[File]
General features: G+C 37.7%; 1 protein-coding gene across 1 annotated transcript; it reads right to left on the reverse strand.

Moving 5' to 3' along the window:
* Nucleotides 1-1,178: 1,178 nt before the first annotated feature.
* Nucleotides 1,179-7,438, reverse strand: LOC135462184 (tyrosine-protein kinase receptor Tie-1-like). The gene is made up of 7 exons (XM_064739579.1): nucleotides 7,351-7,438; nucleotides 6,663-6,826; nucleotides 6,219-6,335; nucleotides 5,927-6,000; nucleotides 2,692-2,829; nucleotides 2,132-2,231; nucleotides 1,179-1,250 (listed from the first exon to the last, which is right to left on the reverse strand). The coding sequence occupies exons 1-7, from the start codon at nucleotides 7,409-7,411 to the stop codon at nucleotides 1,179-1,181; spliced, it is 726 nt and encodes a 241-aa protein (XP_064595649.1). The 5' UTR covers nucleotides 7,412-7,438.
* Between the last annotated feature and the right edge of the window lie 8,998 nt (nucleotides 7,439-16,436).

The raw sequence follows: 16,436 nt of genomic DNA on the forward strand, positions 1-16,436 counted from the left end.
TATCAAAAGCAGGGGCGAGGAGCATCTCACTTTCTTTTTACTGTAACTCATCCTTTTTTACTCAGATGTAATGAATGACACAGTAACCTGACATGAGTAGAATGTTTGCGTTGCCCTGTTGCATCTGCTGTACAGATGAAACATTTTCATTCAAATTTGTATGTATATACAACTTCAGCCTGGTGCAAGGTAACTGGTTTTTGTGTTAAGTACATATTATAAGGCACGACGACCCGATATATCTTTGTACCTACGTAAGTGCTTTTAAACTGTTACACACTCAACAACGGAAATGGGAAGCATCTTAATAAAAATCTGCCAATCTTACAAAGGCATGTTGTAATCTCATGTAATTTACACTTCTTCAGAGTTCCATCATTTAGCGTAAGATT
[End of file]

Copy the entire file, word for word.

General features: G+C 37.7%; 1 protein-coding gene across 1 annotated transcript; it reads right to left on the reverse strand.

Moving 5' to 3' along the window:
* Nucleotides 1-1,178: 1,178 nt before the first annotated feature.
* Nucleotides 1,179-7,438, reverse strand: LOC135462184 (tyrosine-protein kinase receptor Tie-1-like). The gene is made up of 7 exons (XM_064739579.1): nucleotides 7,351-7,438; nucleotides 6,663-6,826; nucleotides 6,219-6,335; nucleotides 5,927-6,000; nucleotides 2,692-2,829; nucleotides 2,132-2,231; nucleotides 1,179-1,250 (listed from the first exon to the last, which is right to left on the reverse strand). The coding sequence occupies exons 1-7, from the start codon at nucleotides 7,409-7,411 to the stop codon at nucleotides 1,179-1,181; spliced, it is 726 nt and encodes a 241-aa protein (XP_064595649.1). The 5' UTR covers nucleotides 7,412-7,438.
* Between the last annotated feature and the right edge of the window lie 8,998 nt (nucleotides 7,439-16,436).

The raw sequence follows: 16,436 nt of genomic DNA on the forward strand, positions 1-16,436 counted from the left end.
TATCAAAAGCAGGGGCGAGGAGCATCTCACTTTCTTTTTACTGTAACTCATCCTTTTTTACTCAGATGTAATGAATGACACAGTAACCTGACATGAGTAGAATGTTTGCGTTGCCCTGTTGCATCTGCTGTACAGATGAAACATTTTCATTCAAATTTGTATGTATATACAACTTCAGCCTGGTGCAAGGTAACTGGTTTTTGTGTTAAGTACATATTATAAGGCACGACGACCCGATATATCTTTGTACCTACGTAAGTGCTTTTAAACTGTTACACACTCAACAACGGAAATGGGAAGCATCTTAATAAAAATCTGCCAATCTTACAAAGGCATGTTGTAATCTCATGTAATTTACACTTCTTCAGAGTTCCATCATTTAGCGTAAGATT